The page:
It's a sad day for anyone forced to sell their pride and joy for health reasons, but when it involves a lifetime devoted to pedigree dairy cattle, it can be heart breaking, as Matthew Armour has discovered in making the decision to disperse the family's well known Annandale herd.

The Armours have been milking dairy cows for more than a century and while the herd originates from the Torr, Bridge of Weir, the Annandale prefix wasn't established until 1947, when the family moved to Woodend, Dumfriesshire. Eleven years later, and they moved again to the bigger unit at The Milton, Moffat, which has been home to this well known black and white herd ever since.

The Annandale herd was always one of Scotland's best known Friesian herds, producing lead priced bulls and heifers at the old Paisley Auction Market, for decades. Even when the family slowly but surely introduced Holstein genetics into the equation, their cattle continued to shine, but then they never lost their herd's ability to breed milky, functional, high butterfat and protein cows that would last for a good two/three lactations more than the average.

Selection of top cows from the Annandale herd which is to be sold on farm on August 24

Selection of top cows from the Annandale herd which is to be sold on farm on August 24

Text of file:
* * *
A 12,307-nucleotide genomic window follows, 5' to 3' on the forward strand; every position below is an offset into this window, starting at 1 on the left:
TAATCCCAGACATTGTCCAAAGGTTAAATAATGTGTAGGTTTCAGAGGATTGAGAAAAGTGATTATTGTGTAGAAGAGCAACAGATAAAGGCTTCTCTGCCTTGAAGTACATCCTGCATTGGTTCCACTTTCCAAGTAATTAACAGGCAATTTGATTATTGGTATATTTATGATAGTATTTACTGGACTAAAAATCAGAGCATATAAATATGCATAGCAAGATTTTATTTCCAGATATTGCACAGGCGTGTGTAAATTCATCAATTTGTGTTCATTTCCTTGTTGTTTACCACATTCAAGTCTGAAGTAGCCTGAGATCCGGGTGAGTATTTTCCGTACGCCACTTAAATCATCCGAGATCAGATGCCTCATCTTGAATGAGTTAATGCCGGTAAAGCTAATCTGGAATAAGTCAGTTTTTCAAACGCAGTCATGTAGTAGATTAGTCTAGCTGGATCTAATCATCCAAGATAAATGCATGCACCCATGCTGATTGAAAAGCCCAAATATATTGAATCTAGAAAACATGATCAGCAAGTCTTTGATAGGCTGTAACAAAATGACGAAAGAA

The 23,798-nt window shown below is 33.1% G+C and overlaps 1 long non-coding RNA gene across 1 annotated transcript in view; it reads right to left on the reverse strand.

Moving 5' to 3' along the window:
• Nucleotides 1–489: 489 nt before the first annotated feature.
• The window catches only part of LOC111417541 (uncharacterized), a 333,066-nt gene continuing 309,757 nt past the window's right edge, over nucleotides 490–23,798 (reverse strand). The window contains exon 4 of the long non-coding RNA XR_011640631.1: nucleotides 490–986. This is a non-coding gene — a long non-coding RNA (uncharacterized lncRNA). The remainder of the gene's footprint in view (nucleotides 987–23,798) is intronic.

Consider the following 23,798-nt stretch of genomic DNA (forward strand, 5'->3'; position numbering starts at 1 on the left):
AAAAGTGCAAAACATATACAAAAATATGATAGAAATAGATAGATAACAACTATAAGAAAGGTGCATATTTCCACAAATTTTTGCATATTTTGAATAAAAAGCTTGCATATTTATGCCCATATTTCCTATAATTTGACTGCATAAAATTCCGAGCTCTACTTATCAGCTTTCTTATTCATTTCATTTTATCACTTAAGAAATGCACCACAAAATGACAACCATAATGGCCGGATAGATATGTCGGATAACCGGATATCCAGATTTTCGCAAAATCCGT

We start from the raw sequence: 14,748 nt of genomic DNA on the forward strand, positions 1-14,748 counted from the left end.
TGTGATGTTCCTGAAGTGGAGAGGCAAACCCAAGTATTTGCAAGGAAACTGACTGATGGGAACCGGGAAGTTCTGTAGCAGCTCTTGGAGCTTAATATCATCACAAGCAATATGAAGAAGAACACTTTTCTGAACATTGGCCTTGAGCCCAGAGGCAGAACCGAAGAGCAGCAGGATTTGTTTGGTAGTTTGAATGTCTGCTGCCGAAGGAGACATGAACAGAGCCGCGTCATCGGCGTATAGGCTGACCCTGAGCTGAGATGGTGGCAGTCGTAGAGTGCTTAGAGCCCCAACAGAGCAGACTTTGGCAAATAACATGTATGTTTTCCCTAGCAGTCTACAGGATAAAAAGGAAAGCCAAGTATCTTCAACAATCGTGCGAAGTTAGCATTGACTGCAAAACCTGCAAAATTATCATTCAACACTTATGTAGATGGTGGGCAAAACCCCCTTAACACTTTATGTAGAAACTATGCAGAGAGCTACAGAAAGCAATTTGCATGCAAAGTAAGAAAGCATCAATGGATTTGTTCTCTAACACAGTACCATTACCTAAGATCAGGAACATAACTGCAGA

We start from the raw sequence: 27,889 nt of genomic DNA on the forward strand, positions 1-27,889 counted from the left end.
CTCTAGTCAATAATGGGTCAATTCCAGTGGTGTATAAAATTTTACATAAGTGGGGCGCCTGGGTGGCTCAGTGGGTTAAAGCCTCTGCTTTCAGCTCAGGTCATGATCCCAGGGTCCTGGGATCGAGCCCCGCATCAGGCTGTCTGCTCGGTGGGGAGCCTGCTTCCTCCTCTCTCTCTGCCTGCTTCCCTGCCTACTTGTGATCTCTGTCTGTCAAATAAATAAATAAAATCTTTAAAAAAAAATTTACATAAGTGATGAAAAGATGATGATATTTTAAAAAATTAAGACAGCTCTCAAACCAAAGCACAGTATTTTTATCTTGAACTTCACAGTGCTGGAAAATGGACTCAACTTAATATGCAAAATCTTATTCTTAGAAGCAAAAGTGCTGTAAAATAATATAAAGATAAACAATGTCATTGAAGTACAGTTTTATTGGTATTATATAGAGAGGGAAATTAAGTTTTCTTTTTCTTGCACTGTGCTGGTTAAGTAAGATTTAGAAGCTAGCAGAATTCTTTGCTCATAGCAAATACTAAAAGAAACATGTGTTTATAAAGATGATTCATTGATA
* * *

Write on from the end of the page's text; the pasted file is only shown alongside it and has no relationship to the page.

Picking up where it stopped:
And, despite the fact they lost their entire herd – 150 milkers plus youngstock – to foot-and-mouth in 2001; they have, with careful selection and breeding, been able to build up an equally notable herd boasting the same high milk yields and components as they had pre FMD.

Initially, Matthew restocked with 200 head of youngstock bought from noted cow families from several herds throughout the UK, with a large number of embryo-born North American genetics also imported from Holland.

Matthew was also able to source a Pearl from one of the Armour's leading cow families when the herd was based at Bridge of Weir in the first World War.

"We have never gone down the route of breeding extreme Holsteins," said Matthew, who lives with his wife Angela and their 13-year-old daughter, Jasmine, who has a few red and white Holstein calves for showing.

Annandale Mayday Oriole which classified VG88 as a second calver

Annandale Mayday Oriole which classified VG88 as a second calver

"We look to breed middle-of-the-road Holsteins and cows that can breed bulls to produce bullocks with power and strength that always sell well in the market place. Before we introduced the Holstein, we had the heavier-type of Friesian which milked really well and that's the type of cattle we still look to breed without the length of thigh of the Holstein."

In contrast to most leading dairy breeders who use top AI sires, the Armours rely more on home-bred bulls bred from some of their best cow families, which they believe have helped to produce the type of cattle that will last longer and produce trouble free milky females into the bargain.